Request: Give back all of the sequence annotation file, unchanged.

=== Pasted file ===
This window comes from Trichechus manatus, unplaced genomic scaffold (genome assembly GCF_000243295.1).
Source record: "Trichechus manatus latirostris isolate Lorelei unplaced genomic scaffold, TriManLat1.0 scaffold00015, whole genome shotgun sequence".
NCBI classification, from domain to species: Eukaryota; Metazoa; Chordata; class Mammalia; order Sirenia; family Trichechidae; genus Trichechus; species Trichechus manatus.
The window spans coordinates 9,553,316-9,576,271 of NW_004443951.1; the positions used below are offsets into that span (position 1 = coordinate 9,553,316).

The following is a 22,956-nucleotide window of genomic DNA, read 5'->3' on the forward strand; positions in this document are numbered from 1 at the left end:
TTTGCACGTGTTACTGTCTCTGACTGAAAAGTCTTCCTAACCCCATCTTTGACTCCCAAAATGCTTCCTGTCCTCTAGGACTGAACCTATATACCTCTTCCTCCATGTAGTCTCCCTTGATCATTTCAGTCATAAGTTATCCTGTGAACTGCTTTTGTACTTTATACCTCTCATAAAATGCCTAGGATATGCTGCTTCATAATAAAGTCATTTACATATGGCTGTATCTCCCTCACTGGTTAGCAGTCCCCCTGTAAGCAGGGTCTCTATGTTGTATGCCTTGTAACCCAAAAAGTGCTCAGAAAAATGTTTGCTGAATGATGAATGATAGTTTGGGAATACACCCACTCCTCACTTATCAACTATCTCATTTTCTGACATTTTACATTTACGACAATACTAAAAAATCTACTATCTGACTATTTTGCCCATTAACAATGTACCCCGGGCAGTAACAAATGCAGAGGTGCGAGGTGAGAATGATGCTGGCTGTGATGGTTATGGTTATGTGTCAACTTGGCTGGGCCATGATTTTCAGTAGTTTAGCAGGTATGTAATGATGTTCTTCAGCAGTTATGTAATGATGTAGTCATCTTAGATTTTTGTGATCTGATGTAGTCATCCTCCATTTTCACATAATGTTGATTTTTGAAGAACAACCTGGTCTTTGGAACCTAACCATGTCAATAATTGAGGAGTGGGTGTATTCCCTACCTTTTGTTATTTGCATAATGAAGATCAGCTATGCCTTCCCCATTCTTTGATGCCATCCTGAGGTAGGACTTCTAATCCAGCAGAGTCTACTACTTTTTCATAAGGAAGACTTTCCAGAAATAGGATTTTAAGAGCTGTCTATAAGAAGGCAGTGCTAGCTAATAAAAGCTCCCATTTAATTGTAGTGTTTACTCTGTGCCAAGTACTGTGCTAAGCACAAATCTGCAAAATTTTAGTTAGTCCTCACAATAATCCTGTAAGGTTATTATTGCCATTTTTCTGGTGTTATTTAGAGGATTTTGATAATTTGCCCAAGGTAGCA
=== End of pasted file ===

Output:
This window comes from Trichechus manatus, unplaced genomic scaffold (genome assembly GCF_000243295.1).
Source record: "Trichechus manatus latirostris isolate Lorelei unplaced genomic scaffold, TriManLat1.0 scaffold00015, whole genome shotgun sequence".
NCBI classification, from domain to species: Eukaryota; Metazoa; Chordata; class Mammalia; order Sirenia; family Trichechidae; genus Trichechus; species Trichechus manatus.
The window spans coordinates 9,553,316-9,576,271 of NW_004443951.1; the positions used below are offsets into that span (position 1 = coordinate 9,553,316).

The following is a 22,956-nucleotide window of genomic DNA, read 5'->3' on the forward strand; positions in this document are numbered from 1 at the left end:
TTTGCACGTGTTACTGTCTCTGACTGAAAAGTCTTCCTAACCCCATCTTTGACTCCCAAAATGCTTCCTGTCCTCTAGGACTGAACCTATATACCTCTTCCTCCATGTAGTCTCCCTTGATCATTTCAGTCATAAGTTATCCTGTGAACTGCTTTTGTACTTTATACCTCTCATAAAATGCCTAGGATATGCTGCTTCATAATAAAGTCATTTACATATGGCTGTATCTCCCTCACTGGTTAGCAGTCCCCCTGTAAGCAGGGTCTCTATGTTGTATGCCTTGTAACCCAAAAAGTGCTCAGAAAAATGTTTGCTGAATGATGAATGATAGTTTGGGAATACACCCACTCCTCACTTATCAACTATCTCATTTTCTGACATTTTACATTTACGACAATACTAAAAAATCTACTATCTGACTATTTTGCCCATTAACAATGTACCCCGGGCAGTAACAAATGCAGAGGTGCGAGGTGAGAATGATGCTGGCTGTGATGGTTATGGTTATGTGTCAACTTGGCTGGGCCATGATTTTCAGTAGTTTAGCAGGTATGTAATGATGTTCTTCAGCAGTTATGTAATGATGTAGTCATCTTAGATTTTTGTGATCTGATGTAGTCATCCTCCATTTTCACATAATGTTGATTTTTGAAGAACAACCTGGTCTTTGGAACCTAACCATGTCAATAATTGAGGAGTGGGTGTATTCCCTACCTTTTGTTATTTGCATAATGAAGATCAGCTATGCCTTCCCCATTCTTTGATGCCATCCTGAGGTAGGACTTCTAATCCAGCAGAGTCTACTACTTTTTCATAAGGAAGACTTTCCAGAAATAGGATTTTAAGAGCTGTCTATAAGAAGGCAGTGCTAGCTAATAAAAGCTCCCATTTAATTGTAGTGTTTACTCTGTGCCAAGTACTGTGCTAAGCACAAATCTGCAAAATTTTAGTTAGTCCTCACAATAATCCTGTAAGGTTATTATTGCCATTTTTCTGGTGTTATTTAGAGGATTTTGATAATTTGCCCAAGGTAGCA